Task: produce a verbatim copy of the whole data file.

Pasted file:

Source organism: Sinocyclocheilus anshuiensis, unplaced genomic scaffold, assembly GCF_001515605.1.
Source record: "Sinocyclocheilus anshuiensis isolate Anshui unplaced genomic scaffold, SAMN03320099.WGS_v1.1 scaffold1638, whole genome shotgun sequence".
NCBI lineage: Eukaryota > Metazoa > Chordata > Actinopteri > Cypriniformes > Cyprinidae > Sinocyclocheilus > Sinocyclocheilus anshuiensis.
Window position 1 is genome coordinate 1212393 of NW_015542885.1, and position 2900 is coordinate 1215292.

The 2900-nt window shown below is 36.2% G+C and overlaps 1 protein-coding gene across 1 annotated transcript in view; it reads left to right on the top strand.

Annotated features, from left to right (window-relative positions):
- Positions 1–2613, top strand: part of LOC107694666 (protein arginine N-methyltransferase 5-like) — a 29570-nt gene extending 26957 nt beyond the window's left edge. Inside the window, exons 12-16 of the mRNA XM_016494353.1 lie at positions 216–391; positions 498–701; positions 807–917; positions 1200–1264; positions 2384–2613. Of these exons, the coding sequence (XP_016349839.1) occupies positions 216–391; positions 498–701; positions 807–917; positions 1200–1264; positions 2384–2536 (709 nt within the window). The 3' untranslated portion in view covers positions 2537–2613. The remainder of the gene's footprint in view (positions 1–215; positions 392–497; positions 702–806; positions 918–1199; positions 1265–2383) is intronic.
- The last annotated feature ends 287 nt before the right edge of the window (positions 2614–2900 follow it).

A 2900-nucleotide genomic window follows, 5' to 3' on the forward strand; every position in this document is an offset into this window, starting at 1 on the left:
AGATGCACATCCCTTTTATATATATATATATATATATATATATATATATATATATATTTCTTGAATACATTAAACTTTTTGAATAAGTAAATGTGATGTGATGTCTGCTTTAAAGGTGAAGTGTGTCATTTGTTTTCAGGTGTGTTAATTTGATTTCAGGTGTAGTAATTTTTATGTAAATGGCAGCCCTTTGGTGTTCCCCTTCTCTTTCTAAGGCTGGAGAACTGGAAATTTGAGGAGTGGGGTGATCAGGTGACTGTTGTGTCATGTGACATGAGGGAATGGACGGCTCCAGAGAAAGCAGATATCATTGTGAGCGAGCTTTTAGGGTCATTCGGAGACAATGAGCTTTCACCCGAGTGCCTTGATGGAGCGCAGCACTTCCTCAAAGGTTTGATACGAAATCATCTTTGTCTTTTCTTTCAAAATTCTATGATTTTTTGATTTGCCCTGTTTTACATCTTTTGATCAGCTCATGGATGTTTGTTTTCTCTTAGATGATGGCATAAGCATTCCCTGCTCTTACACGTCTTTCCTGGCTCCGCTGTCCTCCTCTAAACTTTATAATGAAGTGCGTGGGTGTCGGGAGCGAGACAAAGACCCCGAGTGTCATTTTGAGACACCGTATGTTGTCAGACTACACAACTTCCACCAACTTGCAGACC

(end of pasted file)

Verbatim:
Source organism: Sinocyclocheilus anshuiensis, unplaced genomic scaffold, assembly GCF_001515605.1.
Source record: "Sinocyclocheilus anshuiensis isolate Anshui unplaced genomic scaffold, SAMN03320099.WGS_v1.1 scaffold1638, whole genome shotgun sequence".
NCBI lineage: Eukaryota > Metazoa > Chordata > Actinopteri > Cypriniformes > Cyprinidae > Sinocyclocheilus > Sinocyclocheilus anshuiensis.
Window position 1 is genome coordinate 1212393 of NW_015542885.1, and position 2900 is coordinate 1215292.

The 2900-nt window shown below is 36.2% G+C and overlaps 1 protein-coding gene across 1 annotated transcript in view; it reads left to right on the top strand.

Annotated features, from left to right (window-relative positions):
- Positions 1–2613, top strand: part of LOC107694666 (protein arginine N-methyltransferase 5-like) — a 29570-nt gene extending 26957 nt beyond the window's left edge. Inside the window, exons 12-16 of the mRNA XM_016494353.1 lie at positions 216–391; positions 498–701; positions 807–917; positions 1200–1264; positions 2384–2613. Of these exons, the coding sequence (XP_016349839.1) occupies positions 216–391; positions 498–701; positions 807–917; positions 1200–1264; positions 2384–2536 (709 nt within the window). The 3' untranslated portion in view covers positions 2537–2613. The remainder of the gene's footprint in view (positions 1–215; positions 392–497; positions 702–806; positions 918–1199; positions 1265–2383) is intronic.
- The last annotated feature ends 287 nt before the right edge of the window (positions 2614–2900 follow it).

A 2900-nucleotide genomic window follows, 5' to 3' on the forward strand; every position in this document is an offset into this window, starting at 1 on the left:
AGATGCACATCCCTTTTATATATATATATATATATATATATATATATATATATATATTTCTTGAATACATTAAACTTTTTGAATAAGTAAATGTGATGTGATGTCTGCTTTAAAGGTGAAGTGTGTCATTTGTTTTCAGGTGTGTTAATTTGATTTCAGGTGTAGTAATTTTTATGTAAATGGCAGCCCTTTGGTGTTCCCCTTCTCTTTCTAAGGCTGGAGAACTGGAAATTTGAGGAGTGGGGTGATCAGGTGACTGTTGTGTCATGTGACATGAGGGAATGGACGGCTCCAGAGAAAGCAGATATCATTGTGAGCGAGCTTTTAGGGTCATTCGGAGACAATGAGCTTTCACCCGAGTGCCTTGATGGAGCGCAGCACTTCCTCAAAGGTTTGATACGAAATCATCTTTGTCTTTTCTTTCAAAATTCTATGATTTTTTGATTTGCCCTGTTTTACATCTTTTGATCAGCTCATGGATGTTTGTTTTCTCTTAGATGATGGCATAAGCATTCCCTGCTCTTACACGTCTTTCCTGGCTCCGCTGTCCTCCTCTAAACTTTATAATGAAGTGCGTGGGTGTCGGGAGCGAGACAAAGACCCCGAGTGTCATTTTGAGACACCGTATGTTGTCAGACTACACAACTTCCACCAACTTGCAGACC